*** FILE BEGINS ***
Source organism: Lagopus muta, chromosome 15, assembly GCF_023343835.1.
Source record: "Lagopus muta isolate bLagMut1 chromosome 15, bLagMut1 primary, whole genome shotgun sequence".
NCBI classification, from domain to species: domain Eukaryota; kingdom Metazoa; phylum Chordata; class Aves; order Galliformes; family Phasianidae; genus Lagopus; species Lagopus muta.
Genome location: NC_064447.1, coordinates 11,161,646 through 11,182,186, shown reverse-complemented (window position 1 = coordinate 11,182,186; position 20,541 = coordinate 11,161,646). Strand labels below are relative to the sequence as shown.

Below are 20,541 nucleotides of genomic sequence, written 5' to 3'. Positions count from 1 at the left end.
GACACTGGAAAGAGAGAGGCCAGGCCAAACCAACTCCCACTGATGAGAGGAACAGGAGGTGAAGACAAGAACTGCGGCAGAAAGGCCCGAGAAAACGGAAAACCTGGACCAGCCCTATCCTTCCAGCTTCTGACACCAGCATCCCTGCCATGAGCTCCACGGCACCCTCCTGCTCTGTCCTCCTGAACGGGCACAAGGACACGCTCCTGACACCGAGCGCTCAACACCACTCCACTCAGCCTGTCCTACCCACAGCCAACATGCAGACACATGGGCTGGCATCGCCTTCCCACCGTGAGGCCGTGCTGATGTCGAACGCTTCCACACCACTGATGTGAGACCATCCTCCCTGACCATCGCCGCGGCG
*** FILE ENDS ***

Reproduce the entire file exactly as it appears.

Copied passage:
Source organism: Lagopus muta, chromosome 15, assembly GCF_023343835.1.
Source record: "Lagopus muta isolate bLagMut1 chromosome 15, bLagMut1 primary, whole genome shotgun sequence".
NCBI classification, from domain to species: domain Eukaryota; kingdom Metazoa; phylum Chordata; class Aves; order Galliformes; family Phasianidae; genus Lagopus; species Lagopus muta.
Genome location: NC_064447.1, coordinates 11,161,646 through 11,182,186, shown reverse-complemented (window position 1 = coordinate 11,182,186; position 20,541 = coordinate 11,161,646). Strand labels below are relative to the sequence as shown.

Below are 20,541 nucleotides of genomic sequence, written 5' to 3'. Positions count from 1 at the left end.
GACACTGGAAAGAGAGAGGCCAGGCCAAACCAACTCCCACTGATGAGAGGAACAGGAGGTGAAGACAAGAACTGCGGCAGAAAGGCCCGAGAAAACGGAAAACCTGGACCAGCCCTATCCTTCCAGCTTCTGACACCAGCATCCCTGCCATGAGCTCCACGGCACCCTCCTGCTCTGTCCTCCTGAACGGGCACAAGGACACGCTCCTGACACCGAGCGCTCAACACCACTCCACTCAGCCTGTCCTACCCACAGCCAACATGCAGACACATGGGCTGGCATCGCCTTCCCACCGTGAGGCCGTGCTGATGTCGAACGCTTCCACACCACTGATGTGAGACCATCCTCCCTGACCATCGCCGCGGCG